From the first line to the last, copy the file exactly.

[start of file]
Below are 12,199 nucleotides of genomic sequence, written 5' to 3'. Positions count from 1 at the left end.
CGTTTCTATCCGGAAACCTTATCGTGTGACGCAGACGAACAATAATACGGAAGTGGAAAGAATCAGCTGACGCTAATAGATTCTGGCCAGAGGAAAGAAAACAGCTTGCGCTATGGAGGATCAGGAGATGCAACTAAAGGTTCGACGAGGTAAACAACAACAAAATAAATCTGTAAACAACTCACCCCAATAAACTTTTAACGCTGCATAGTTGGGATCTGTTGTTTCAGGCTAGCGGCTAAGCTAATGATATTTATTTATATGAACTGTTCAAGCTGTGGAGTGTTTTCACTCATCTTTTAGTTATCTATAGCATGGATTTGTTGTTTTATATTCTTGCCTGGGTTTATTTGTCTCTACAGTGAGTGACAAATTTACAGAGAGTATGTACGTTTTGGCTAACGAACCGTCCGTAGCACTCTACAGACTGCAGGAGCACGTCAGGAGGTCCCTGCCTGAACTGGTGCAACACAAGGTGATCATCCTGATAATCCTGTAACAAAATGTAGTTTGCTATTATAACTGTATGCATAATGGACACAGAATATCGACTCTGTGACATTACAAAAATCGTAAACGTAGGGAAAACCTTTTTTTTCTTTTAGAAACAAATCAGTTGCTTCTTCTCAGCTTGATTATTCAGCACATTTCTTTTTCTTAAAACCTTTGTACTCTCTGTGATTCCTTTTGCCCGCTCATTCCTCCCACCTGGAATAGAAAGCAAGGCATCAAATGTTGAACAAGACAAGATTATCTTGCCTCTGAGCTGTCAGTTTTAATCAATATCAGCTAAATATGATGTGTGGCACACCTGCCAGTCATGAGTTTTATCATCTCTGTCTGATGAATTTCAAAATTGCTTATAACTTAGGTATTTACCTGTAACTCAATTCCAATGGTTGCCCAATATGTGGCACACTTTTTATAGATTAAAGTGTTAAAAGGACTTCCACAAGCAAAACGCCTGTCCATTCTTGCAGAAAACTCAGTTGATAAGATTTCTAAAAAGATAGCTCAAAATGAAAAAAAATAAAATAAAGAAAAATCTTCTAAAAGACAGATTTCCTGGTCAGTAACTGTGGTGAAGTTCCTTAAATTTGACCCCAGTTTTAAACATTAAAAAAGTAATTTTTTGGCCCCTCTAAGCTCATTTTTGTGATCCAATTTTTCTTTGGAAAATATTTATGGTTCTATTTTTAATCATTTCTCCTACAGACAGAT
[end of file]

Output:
Below are 12,199 nucleotides of genomic sequence, written 5' to 3'. Positions count from 1 at the left end.
CGTTTCTATCCGGAAACCTTATCGTGTGACGCAGACGAACAATAATACGGAAGTGGAAAGAATCAGCTGACGCTAATAGATTCTGGCCAGAGGAAAGAAAACAGCTTGCGCTATGGAGGATCAGGAGATGCAACTAAAGGTTCGACGAGGTAAACAACAACAAAATAAATCTGTAAACAACTCACCCCAATAAACTTTTAACGCTGCATAGTTGGGATCTGTTGTTTCAGGCTAGCGGCTAAGCTAATGATATTTATTTATATGAACTGTTCAAGCTGTGGAGTGTTTTCACTCATCTTTTAGTTATCTATAGCATGGATTTGTTGTTTTATATTCTTGCCTGGGTTTATTTGTCTCTACAGTGAGTGACAAATTTACAGAGAGTATGTACGTTTTGGCTAACGAACCGTCCGTAGCACTCTACAGACTGCAGGAGCACGTCAGGAGGTCCCTGCCTGAACTGGTGCAACACAAGGTGATCATCCTGATAATCCTGTAACAAAATGTAGTTTGCTATTATAACTGTATGCATAATGGACACAGAATATCGACTCTGTGACATTACAAAAATCGTAAACGTAGGGAAAACCTTTTTTTTCTTTTAGAAACAAATCAGTTGCTTCTTCTCAGCTTGATTATTCAGCACATTTCTTTTTCTTAAAACCTTTGTACTCTCTGTGATTCCTTTTGCCCGCTCATTCCTCCCACCTGGAATAGAAAGCAAGGCATCAAATGTTGAACAAGACAAGATTATCTTGCCTCTGAGCTGTCAGTTTTAATCAATATCAGCTAAATATGATGTGTGGCACACCTGCCAGTCATGAGTTTTATCATCTCTGTCTGATGAATTTCAAAATTGCTTATAACTTAGGTATTTACCTGTAACTCAATTCCAATGGTTGCCCAATATGTGGCACACTTTTTATAGATTAAAGTGTTAAAAGGACTTCCACAAGCAAAACGCCTGTCCATTCTTGCAGAAAACTCAGTTGATAAGATTTCTAAAAAGATAGCTCAAAATGAAAAAAAATAAAATAAAGAAAAATCTTCTAAAAGACAGATTTCCTGGTCAGTAACTGTGGTGAAGTTCCTTAAATTTGACCCCAGTTTTAAACATTAAAAAAGTAATTTTTTGGCCCCTCTAAGCTCATTTTTGTGATCCAATTTTTCTTTGGAAAATATTTATGGTTCTATTTTTAATCATTTCTCCTACAGACAGAT